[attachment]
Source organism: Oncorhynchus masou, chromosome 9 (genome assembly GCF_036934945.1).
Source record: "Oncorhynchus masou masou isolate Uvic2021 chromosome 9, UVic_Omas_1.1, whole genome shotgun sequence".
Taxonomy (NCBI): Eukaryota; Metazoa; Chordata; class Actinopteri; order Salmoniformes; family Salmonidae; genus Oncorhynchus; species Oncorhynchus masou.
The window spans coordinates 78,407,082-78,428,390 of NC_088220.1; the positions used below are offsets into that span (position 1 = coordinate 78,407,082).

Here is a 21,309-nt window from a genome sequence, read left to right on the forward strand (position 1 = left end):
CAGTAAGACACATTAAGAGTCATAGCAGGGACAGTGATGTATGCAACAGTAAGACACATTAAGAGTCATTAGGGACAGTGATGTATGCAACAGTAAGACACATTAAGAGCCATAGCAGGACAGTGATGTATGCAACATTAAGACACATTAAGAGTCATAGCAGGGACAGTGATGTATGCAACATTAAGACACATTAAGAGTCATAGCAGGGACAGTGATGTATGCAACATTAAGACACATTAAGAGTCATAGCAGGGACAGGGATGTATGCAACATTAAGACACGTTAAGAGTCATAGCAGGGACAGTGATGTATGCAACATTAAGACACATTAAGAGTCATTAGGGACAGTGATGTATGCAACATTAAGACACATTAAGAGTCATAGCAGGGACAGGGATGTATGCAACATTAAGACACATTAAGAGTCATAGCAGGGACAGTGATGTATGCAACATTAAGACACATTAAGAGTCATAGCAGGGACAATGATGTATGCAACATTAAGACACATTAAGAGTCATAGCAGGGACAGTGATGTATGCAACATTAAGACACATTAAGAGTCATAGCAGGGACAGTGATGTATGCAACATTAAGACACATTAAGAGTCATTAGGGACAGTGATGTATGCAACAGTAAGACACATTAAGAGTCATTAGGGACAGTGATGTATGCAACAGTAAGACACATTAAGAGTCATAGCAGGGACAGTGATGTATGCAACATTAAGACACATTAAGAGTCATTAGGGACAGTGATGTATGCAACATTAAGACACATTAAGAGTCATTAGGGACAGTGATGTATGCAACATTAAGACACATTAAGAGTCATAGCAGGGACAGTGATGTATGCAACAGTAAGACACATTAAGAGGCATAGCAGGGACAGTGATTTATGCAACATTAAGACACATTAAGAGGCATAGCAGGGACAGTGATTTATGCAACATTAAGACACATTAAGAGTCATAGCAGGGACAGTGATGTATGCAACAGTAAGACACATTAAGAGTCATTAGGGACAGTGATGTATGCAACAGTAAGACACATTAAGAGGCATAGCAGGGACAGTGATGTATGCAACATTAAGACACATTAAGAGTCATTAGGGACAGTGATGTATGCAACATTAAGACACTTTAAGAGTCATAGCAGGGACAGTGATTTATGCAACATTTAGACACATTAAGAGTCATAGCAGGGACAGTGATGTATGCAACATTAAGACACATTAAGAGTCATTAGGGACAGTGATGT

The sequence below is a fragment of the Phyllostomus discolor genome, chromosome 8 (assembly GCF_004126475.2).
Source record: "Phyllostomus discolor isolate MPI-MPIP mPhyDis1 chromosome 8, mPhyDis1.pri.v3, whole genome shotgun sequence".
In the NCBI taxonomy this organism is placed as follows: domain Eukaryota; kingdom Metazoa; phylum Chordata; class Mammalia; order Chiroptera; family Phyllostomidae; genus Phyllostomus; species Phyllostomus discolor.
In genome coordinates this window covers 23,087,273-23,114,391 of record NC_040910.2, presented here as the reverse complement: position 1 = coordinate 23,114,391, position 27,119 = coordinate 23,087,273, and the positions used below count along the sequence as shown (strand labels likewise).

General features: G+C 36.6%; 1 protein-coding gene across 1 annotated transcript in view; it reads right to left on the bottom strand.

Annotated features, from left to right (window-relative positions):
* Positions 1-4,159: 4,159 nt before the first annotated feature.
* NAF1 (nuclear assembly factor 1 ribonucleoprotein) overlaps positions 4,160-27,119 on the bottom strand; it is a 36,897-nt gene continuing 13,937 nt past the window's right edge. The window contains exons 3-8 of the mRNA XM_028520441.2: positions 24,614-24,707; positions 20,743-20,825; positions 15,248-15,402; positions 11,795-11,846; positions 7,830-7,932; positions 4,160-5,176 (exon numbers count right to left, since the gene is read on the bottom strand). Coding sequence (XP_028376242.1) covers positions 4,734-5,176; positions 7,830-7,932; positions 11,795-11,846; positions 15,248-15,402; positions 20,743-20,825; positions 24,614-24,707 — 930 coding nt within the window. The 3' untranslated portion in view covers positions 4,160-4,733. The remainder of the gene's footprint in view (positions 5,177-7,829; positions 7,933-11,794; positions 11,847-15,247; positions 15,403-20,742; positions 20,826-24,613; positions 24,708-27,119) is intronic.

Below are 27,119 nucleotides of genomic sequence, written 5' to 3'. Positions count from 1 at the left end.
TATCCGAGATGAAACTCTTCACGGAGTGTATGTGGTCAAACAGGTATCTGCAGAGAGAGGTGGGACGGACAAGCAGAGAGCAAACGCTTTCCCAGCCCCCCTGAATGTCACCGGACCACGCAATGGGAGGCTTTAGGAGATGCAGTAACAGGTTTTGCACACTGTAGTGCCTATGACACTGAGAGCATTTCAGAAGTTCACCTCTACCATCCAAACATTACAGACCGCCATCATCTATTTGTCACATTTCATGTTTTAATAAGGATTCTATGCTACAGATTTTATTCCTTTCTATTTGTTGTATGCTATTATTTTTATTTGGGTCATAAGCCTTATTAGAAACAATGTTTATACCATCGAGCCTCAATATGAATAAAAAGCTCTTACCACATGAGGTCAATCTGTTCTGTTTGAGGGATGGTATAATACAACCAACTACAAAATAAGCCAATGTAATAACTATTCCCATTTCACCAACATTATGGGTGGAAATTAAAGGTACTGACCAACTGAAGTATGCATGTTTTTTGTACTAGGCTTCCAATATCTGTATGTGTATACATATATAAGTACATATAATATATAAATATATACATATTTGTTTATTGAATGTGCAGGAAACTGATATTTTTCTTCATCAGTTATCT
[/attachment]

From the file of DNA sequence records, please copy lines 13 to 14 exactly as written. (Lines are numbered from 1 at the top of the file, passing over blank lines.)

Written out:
* Positions 1-4,159: 4,159 nt before the first annotated feature.
* NAF1 (nuclear assembly factor 1 ribonucleoprotein) overlaps positions 4,160-27,119 on the bottom strand; it is a 36,897-nt gene continuing 13,937 nt past the window's right edge. The window contains exons 3-8 of the mRNA XM_028520441.2: positions 24,614-24,707; positions 20,743-20,825; positions 15,248-15,402; positions 11,795-11,846; positions 7,830-7,932; positions 4,160-5,176 (exon numbers count right to left, since the gene is read on the bottom strand). Coding sequence (XP_028376242.1) covers positions 4,734-5,176; positions 7,830-7,932; positions 11,795-11,846; positions 15,248-15,402; positions 20,743-20,825; positions 24,614-24,707 — 930 coding nt within the window. The 3' untranslated portion in view covers positions 4,160-4,733. The remainder of the gene's footprint in view (positions 5,177-7,829; positions 7,933-11,794; positions 11,847-15,247; positions 15,403-20,742; positions 20,826-24,613; positions 24,708-27,119) is intronic.